2 questions the Mariners have already answered in 2024, 1 that still lingers

So many unanswered questions for this team, but we narrow it down to two that have been answered, and one that still remains
Seattle Mariners v New York Yankees
Seattle Mariners v New York Yankees / Jim McIsaac/GettyImages
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This offseason was going to be a pivotal one for Jerry Dipoto, Justin Hollander, and the ownership of the Seattle Mariners. In what many thought would be the offseason that Dipoto and co. would have a little freer rein to improve the roster, fans (and likely Dipoto himself) were dealt huge blows in regard to the budget. This resulted in massive trades of key clubhouse guys as well as regular contributors like Eugenio Suarez, Marco Gonzales, and Jarred Kelenic.

There were many questions about how the Mariners would address the corner outfield issue, as well as the third base position. Can the Mariners do better than Tommy La Stella at the DH spot (I sure hope so)? After trading Paul Sewald and seeing how overworked the bullpen looked down the stretch, was there going to be reinforcements brought in? It also begged the question, is it worth it to move on from Ty France? All of these were serious questions that the Mariners needed to answer. Today we take a look at what issues the Mariners have finally answered and one problem that still lingers on.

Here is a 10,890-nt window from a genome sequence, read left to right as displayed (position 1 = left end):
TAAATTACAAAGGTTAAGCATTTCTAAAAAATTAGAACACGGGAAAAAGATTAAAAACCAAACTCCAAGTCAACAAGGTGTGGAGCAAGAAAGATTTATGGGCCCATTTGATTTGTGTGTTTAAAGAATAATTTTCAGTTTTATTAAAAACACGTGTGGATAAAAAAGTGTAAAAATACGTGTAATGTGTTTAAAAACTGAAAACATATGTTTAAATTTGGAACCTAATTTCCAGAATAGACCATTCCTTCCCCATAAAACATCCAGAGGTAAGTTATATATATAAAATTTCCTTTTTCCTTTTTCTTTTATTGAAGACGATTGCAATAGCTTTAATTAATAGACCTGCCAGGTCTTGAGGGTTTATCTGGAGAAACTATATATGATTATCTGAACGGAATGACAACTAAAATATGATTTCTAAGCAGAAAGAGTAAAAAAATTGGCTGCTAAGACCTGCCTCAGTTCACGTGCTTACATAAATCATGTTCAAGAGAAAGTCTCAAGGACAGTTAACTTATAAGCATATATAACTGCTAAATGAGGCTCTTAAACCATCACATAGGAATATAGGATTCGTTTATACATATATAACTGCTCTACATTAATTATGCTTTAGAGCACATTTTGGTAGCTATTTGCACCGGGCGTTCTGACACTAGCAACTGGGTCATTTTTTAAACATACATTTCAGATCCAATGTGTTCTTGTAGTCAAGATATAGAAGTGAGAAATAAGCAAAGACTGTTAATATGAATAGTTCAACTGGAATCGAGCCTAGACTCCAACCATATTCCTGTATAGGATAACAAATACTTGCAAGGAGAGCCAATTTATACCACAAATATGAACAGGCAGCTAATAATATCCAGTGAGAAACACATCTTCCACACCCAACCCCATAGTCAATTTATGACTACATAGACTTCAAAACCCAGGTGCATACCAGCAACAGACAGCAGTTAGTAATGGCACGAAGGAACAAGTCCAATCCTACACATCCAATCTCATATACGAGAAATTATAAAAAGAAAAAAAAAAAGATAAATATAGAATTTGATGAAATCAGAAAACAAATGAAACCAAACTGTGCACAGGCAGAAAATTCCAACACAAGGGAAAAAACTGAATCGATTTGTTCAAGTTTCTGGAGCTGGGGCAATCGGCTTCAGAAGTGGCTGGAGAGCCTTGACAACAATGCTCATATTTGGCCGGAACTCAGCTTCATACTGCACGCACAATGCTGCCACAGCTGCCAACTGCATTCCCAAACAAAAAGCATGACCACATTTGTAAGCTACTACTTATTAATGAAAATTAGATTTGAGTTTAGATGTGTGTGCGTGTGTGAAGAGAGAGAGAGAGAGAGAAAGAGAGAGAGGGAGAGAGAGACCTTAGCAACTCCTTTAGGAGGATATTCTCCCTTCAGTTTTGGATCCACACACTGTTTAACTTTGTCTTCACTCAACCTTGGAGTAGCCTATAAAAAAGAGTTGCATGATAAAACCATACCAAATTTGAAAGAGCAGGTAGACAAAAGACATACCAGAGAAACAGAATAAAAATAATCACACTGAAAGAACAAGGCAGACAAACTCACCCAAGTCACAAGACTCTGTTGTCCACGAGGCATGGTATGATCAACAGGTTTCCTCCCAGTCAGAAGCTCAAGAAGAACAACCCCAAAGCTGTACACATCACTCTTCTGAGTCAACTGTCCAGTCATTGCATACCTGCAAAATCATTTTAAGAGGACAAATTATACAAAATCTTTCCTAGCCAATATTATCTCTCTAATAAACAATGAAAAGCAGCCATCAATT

The Mariners have found their answer at third base....for now

By far the biggest question for this Mariners team heading into 2024 was the third base position. Traditionally a position of power, the Mariners going from Geno to a combination of Josh Rojas and Luis Urias seemed like a massive step back. A potential Gold Glove candidate and 30-home-run threat to a pair of former "super utility" guys with contact ability coming off bad years. For a team lacking offense, this was very uninspiring.

50+ games into the year and this team would be terrible if it weren't for what Josh Rojas did through the first two months. The 30-year-old is slashing .281/.346/.417 with three home runs and four stolen bases. He doesn't have the power you would hope out of a third baseman, but not everyone does it the same. Rojas is a lot different than Geno and his 20% strikeout rate is a vast improvement over Geno's 31% in 2023.

When you pair that (and the recent demotion of Urias) with the incredible success that Dylan Moore has had to start the year, this third base position is a very solid platoon at third. These two have been the best offensive players on the team (and if the team hopes to be in contention, they need the big sticks to turn it around) and formed one of the most production positions in the league.

For now, the Mariners have their answer at first base. If you want to get crazy (and greedy) you would acquire a more proven, solid, everyday third baseman, and move Moore and Rojas to their traditional super utility roles.